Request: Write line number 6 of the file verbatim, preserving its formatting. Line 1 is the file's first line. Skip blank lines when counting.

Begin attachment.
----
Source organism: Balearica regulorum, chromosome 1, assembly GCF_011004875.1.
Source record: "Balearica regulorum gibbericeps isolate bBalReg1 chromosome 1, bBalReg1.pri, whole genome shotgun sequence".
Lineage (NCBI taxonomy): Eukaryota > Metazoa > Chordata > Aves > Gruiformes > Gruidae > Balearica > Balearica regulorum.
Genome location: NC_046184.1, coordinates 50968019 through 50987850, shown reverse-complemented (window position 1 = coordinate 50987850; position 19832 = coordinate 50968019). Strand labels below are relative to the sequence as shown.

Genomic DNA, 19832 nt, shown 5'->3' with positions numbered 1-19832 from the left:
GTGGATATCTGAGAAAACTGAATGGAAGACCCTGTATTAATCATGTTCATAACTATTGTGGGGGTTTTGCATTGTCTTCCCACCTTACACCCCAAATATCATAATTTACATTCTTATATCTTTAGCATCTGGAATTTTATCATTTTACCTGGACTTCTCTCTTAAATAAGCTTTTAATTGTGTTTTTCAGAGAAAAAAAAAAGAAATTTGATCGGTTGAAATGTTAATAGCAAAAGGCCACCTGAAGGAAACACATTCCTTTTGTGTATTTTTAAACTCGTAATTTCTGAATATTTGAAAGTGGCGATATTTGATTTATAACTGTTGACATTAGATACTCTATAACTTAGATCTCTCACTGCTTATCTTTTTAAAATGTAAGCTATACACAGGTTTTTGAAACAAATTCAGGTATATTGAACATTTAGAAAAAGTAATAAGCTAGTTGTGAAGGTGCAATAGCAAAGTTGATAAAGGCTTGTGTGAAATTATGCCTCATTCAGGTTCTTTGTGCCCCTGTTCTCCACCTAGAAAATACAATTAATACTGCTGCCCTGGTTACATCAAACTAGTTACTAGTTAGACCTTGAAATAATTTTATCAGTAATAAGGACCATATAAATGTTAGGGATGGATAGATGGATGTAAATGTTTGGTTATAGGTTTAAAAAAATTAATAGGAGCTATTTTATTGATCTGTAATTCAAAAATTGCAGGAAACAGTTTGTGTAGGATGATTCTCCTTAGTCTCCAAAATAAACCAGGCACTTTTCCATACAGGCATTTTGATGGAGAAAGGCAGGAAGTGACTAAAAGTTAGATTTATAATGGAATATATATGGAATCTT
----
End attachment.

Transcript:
GTGGATATCTGAGAAAACTGAATGGAAGACCCTGTATTAATCATGTTCATAACTATTGTGGGGGTTTTGCATTGTCTTCCCACCTTACACCCCAAATATCATAATTTACATTCTTATATCTTTAGCATCTGGAATTTTATCATTTTACCTGGACTTCTCTCTTAAATAAGCTTTTAATTGTGTTTTTCAGAGAAAAAAAAAAGAAATTTGATCGGTTGAAATGTTAATAGCAAAAGGCCACCTGAAGGAAACACATTCCTTTTGTGTATTTTTAAACTCGTAATTTCTGAATATTTGAAAGTGGCGATATTTGATTTATAACTGTTGACATTAGATACTCTATAACTTAGATCTCTCACTGCTTATCTTTTTAAAATGTAAGCTATACACAGGTTTTTGAAACAAATTCAGGTATATTGAACATTTAGAAAAAGTAATAAGCTAGTTGTGAAGGTGCAATAGCAAAGTTGATAAAGGCTTGTGTGAAATTATGCCTCATTCAGGTTCTTTGTGCCCCTGTTCTCCACCTAGAAAATACAATTAATACTGCTGCCCTGGTTACATCAAACTAGTTACTAGTTAGACCTTGAAATAATTTTATCAGTAATAAGGACCATATAAATGTTAGGGATGGATAGATGGATGTAAATGTTTGGTTATAGGTTTAAAAAAATTAATAGGAGCTATTTTATTGATCTGTAATTCAAAAATTGCAGGAAACAGTTTGTGTAGGATGATTCTCCTTAGTCTCCAAAATAAACCAGGCACTTTTCCATACAGGCATTTTGATGGAGAAAGGCAGGAAGTGACTAAAAGTTAGATTTATAATGGAATATATATGGAATCTT